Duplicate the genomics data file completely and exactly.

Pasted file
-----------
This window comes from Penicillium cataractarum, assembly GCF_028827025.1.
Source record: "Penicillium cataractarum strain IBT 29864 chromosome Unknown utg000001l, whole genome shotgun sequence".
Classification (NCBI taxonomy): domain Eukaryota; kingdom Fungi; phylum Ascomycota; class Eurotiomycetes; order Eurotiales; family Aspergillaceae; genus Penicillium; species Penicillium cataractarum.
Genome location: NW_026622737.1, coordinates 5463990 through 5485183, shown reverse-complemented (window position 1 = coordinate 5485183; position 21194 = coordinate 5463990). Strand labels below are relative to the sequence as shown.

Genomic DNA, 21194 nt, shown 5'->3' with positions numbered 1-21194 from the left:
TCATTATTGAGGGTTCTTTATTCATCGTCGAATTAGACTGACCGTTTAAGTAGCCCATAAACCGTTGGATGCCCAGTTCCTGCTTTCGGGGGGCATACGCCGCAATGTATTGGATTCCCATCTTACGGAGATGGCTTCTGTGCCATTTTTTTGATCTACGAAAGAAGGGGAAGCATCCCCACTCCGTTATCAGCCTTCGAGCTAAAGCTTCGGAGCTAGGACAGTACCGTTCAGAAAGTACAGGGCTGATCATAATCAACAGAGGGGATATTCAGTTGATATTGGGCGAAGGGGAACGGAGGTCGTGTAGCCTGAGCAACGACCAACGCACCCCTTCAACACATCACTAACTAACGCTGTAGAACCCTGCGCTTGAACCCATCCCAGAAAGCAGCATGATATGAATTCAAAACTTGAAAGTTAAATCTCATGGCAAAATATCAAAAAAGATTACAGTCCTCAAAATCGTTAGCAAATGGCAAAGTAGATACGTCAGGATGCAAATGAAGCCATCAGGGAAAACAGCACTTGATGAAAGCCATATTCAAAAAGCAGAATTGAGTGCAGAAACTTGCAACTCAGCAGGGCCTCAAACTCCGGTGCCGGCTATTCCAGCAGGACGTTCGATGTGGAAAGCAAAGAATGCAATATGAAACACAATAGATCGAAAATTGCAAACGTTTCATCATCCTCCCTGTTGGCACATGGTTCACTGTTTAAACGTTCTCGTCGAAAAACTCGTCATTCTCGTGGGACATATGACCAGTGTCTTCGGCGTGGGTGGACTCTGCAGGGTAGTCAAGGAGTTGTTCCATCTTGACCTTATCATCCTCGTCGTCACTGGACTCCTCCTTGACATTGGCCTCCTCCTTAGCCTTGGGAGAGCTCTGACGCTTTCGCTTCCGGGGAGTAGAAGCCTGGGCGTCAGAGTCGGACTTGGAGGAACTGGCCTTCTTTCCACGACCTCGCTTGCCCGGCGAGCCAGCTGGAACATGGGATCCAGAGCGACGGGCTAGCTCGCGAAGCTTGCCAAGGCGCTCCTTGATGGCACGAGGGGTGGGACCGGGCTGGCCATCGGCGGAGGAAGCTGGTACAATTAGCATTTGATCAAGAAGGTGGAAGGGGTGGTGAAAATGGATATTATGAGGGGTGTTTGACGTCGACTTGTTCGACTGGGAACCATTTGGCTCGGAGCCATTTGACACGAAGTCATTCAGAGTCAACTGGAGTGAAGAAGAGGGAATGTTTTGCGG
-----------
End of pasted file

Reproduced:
This window comes from Penicillium cataractarum, assembly GCF_028827025.1.
Source record: "Penicillium cataractarum strain IBT 29864 chromosome Unknown utg000001l, whole genome shotgun sequence".
Classification (NCBI taxonomy): domain Eukaryota; kingdom Fungi; phylum Ascomycota; class Eurotiomycetes; order Eurotiales; family Aspergillaceae; genus Penicillium; species Penicillium cataractarum.
Genome location: NW_026622737.1, coordinates 5463990 through 5485183, shown reverse-complemented (window position 1 = coordinate 5485183; position 21194 = coordinate 5463990). Strand labels below are relative to the sequence as shown.

Genomic DNA, 21194 nt, shown 5'->3' with positions numbered 1-21194 from the left:
TCATTATTGAGGGTTCTTTATTCATCGTCGAATTAGACTGACCGTTTAAGTAGCCCATAAACCGTTGGATGCCCAGTTCCTGCTTTCGGGGGGCATACGCCGCAATGTATTGGATTCCCATCTTACGGAGATGGCTTCTGTGCCATTTTTTTGATCTACGAAAGAAGGGGAAGCATCCCCACTCCGTTATCAGCCTTCGAGCTAAAGCTTCGGAGCTAGGACAGTACCGTTCAGAAAGTACAGGGCTGATCATAATCAACAGAGGGGATATTCAGTTGATATTGGGCGAAGGGGAACGGAGGTCGTGTAGCCTGAGCAACGACCAACGCACCCCTTCAACACATCACTAACTAACGCTGTAGAACCCTGCGCTTGAACCCATCCCAGAAAGCAGCATGATATGAATTCAAAACTTGAAAGTTAAATCTCATGGCAAAATATCAAAAAAGATTACAGTCCTCAAAATCGTTAGCAAATGGCAAAGTAGATACGTCAGGATGCAAATGAAGCCATCAGGGAAAACAGCACTTGATGAAAGCCATATTCAAAAAGCAGAATTGAGTGCAGAAACTTGCAACTCAGCAGGGCCTCAAACTCCGGTGCCGGCTATTCCAGCAGGACGTTCGATGTGGAAAGCAAAGAATGCAATATGAAACACAATAGATCGAAAATTGCAAACGTTTCATCATCCTCCCTGTTGGCACATGGTTCACTGTTTAAACGTTCTCGTCGAAAAACTCGTCATTCTCGTGGGACATATGACCAGTGTCTTCGGCGTGGGTGGACTCTGCAGGGTAGTCAAGGAGTTGTTCCATCTTGACCTTATCATCCTCGTCGTCACTGGACTCCTCCTTGACATTGGCCTCCTCCTTAGCCTTGGGAGAGCTCTGACGCTTTCGCTTCCGGGGAGTAGAAGCCTGGGCGTCAGAGTCGGACTTGGAGGAACTGGCCTTCTTTCCACGACCTCGCTTGCCCGGCGAGCCAGCTGGAACATGGGATCCAGAGCGACGGGCTAGCTCGCGAAGCTTGCCAAGGCGCTCCTTGATGGCACGAGGGGTGGGACCGGGCTGGCCATCGGCGGAGGAAGCTGGTACAATTAGCATTTGATCAAGAAGGTGGAAGGGGTGGTGAAAATGGATATTATGAGGGGTGTTTGACGTCGACTTGTTCGACTGGGAACCATTTGGCTCGGAGCCATTTGACACGAAGTCATTCAGAGTCAACTGGAGTGAAGAAGAGGGAATGTTTTGCGG